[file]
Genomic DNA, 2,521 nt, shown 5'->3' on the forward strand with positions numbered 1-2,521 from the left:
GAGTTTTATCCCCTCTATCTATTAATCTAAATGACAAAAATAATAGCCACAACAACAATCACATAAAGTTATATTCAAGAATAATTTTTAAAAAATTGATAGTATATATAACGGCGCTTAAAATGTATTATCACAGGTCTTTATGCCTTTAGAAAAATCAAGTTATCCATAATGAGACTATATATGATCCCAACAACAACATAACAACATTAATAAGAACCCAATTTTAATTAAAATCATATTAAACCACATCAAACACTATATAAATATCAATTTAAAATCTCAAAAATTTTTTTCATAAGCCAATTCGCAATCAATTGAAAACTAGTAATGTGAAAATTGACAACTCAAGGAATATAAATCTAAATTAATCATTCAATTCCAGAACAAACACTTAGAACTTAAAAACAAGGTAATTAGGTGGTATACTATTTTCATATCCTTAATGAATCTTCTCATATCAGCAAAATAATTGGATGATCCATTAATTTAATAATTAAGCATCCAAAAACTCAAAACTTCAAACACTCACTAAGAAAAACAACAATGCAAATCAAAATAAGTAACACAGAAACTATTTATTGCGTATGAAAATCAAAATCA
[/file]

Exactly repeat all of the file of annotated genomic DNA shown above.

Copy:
Genomic DNA, 2,521 nt, shown 5'->3' on the forward strand with positions numbered 1-2,521 from the left:
GAGTTTTATCCCCTCTATCTATTAATCTAAATGACAAAAATAATAGCCACAACAACAATCACATAAAGTTATATTCAAGAATAATTTTTAAAAAATTGATAGTATATATAACGGCGCTTAAAATGTATTATCACAGGTCTTTATGCCTTTAGAAAAATCAAGTTATCCATAATGAGACTATATATGATCCCAACAACAACATAACAACATTAATAAGAACCCAATTTTAATTAAAATCATATTAAACCACATCAAACACTATATAAATATCAATTTAAAATCTCAAAAATTTTTTTCATAAGCCAATTCGCAATCAATTGAAAACTAGTAATGTGAAAATTGACAACTCAAGGAATATAAATCTAAATTAATCATTCAATTCCAGAACAAACACTTAGAACTTAAAAACAAGGTAATTAGGTGGTATACTATTTTCATATCCTTAATGAATCTTCTCATATCAGCAAAATAATTGGATGATCCATTAATTTAATAATTAAGCATCCAAAAACTCAAAACTTCAAACACTCACTAAGAAAAACAACAATGCAAATCAAAATAAGTAACACAGAAACTATTTATTGCGTATGAAAATCAAAATCA